Soviet Union, June 1972-August 1974
The Foreign Relations of the United States series presents the official documentary historical record of major foreign policy decisions and significant diplomatic activity of the United States Government.
This volume is part of a subseries of the Foreign Relations of the United States that documents the most significant foreign policy issues and major decisions of the administrations of Richard M. Nixon and Gerald R. Ford. Five volumes in this subseries, volumes XII through XVI, cover U.S. relations with the Soviet Union. This specific volume documents United States policy toward Soviet Union from June 1972 until August 1974, following closely the development of the administration's policy of Détente and culminating with President Nixon's resignation in August 1974.
This volume continues the practice of covering U.S.-Soviet relations in a global context, highlighting conflict and collaboration between the two superpowers in the era of Détente. Chronologically, it follows volume XIV, Soviet Union, October 1971- May 1972, which documents the May 1972 Moscow Summit between President Nixon and Soviet leader Leonid Brezhnev. This volume includes numerous direct personal communications between Nixon and Brezhnev covering a host of issues, including clarifying the practical application of the SALT I and ABM agreements signed in Moscow. Other major themes covered include the war in Indochina, arms control, the Conference on Security and Cooperation in Europe (CSE), commercial relations and most-favored-nation status, grain sales, the emigration of Soviet Jews, Jackson-Vanik legislation, and the October 1973 Arab-Israeli war.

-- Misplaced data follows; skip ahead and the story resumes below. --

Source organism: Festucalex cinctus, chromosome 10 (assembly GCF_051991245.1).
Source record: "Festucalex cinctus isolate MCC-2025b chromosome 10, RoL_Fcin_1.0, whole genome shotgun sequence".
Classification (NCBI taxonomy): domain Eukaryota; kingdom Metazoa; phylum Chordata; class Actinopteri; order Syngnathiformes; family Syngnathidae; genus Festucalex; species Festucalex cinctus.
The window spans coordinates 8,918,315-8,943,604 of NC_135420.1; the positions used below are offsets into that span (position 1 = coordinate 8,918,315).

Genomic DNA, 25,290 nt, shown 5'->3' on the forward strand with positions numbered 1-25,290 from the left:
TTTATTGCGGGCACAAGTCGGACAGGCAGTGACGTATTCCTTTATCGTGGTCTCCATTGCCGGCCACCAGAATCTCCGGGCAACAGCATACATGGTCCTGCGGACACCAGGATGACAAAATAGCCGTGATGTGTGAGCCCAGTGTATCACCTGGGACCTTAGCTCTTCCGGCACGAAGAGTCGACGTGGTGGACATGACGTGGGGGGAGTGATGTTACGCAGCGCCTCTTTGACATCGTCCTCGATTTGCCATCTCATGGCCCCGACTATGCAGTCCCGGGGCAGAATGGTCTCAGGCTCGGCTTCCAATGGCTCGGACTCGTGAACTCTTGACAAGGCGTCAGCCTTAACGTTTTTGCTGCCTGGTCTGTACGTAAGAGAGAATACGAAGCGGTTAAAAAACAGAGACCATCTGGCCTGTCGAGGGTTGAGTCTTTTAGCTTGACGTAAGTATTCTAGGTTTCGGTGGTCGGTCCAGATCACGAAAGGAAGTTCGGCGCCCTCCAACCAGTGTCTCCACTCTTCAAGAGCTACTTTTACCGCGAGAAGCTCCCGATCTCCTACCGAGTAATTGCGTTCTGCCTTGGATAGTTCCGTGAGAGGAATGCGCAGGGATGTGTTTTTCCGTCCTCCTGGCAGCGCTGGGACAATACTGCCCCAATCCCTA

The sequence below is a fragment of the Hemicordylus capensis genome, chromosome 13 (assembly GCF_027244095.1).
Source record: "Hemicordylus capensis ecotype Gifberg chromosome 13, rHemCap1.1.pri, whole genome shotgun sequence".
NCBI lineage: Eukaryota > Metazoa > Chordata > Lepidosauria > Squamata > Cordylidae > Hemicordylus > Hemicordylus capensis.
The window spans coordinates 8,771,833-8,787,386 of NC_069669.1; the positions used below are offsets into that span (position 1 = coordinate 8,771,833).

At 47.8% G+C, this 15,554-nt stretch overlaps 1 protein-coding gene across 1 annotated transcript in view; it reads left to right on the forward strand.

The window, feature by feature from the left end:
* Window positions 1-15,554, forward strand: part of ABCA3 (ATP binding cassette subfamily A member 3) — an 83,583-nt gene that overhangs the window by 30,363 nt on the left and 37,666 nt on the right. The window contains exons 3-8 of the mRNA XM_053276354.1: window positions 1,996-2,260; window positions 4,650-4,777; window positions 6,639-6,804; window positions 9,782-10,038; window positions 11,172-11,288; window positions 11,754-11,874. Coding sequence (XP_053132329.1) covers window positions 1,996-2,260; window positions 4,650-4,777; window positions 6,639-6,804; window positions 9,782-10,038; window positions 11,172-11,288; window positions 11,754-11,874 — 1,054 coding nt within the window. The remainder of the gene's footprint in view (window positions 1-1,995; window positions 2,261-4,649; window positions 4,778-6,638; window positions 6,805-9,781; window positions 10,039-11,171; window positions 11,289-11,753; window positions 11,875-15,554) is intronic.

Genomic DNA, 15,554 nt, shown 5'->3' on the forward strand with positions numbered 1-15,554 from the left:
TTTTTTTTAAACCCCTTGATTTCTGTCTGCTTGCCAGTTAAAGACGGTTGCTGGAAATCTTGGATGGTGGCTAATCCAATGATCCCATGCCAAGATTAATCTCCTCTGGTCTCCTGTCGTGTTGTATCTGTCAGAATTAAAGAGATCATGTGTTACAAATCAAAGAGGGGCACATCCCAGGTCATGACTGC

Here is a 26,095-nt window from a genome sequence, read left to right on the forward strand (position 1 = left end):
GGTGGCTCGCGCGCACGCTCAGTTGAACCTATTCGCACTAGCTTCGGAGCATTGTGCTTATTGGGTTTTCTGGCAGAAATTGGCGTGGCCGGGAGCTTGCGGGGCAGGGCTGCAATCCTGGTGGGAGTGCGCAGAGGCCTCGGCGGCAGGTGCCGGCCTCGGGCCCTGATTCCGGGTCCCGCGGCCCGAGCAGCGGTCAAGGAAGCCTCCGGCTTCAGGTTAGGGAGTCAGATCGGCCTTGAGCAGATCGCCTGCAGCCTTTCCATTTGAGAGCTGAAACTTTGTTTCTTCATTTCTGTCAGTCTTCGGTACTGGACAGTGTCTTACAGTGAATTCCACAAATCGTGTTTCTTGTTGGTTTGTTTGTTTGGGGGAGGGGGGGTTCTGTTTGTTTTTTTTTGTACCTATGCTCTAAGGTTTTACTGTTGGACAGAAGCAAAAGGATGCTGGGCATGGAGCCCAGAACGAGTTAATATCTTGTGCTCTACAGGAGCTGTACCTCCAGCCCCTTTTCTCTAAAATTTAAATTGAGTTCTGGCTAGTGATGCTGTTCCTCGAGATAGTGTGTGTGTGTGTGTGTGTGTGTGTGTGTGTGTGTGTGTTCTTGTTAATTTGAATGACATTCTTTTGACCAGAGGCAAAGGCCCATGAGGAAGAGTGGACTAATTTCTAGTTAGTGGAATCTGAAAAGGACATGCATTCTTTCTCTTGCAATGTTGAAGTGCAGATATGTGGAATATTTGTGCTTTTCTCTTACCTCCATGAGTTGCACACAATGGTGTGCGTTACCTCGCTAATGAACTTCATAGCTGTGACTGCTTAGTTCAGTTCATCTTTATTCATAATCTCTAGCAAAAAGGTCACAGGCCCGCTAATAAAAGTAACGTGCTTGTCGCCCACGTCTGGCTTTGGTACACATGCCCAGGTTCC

Results 1-5 of 99
Concerned about this situation , DCI Walter Bedell Smith in early 1951 asked the NSC for enhanced policy guidance and a ruling on the proper " scope and magnitude " of CIA operations . The White House responded with two initiatives .
I pointed out that we had hoped to have it occur much later but that Peking was insistent and that they had made reference to the situation in Southeast Asia . Therefore , in the light of all these factors the President had decided to ...
... American side displays a broad realistic approach to the situation at hand and readiness to conduct really serious negotiations with the North Vietnamese side for the settlement of the war in Indochina on a basis , just for all .
... that now , taking everything we tell you into account , the American side would do a right thing if it proposed to the Vietnamese side a concrete date of the renewal of the talks and did not complicate the situation by bombings and ...
He stated that “ it would not be at all surprising if on one or two of these critical items , we will find ourselves in a situation in which decisions at the highest level of the two governments will be involved .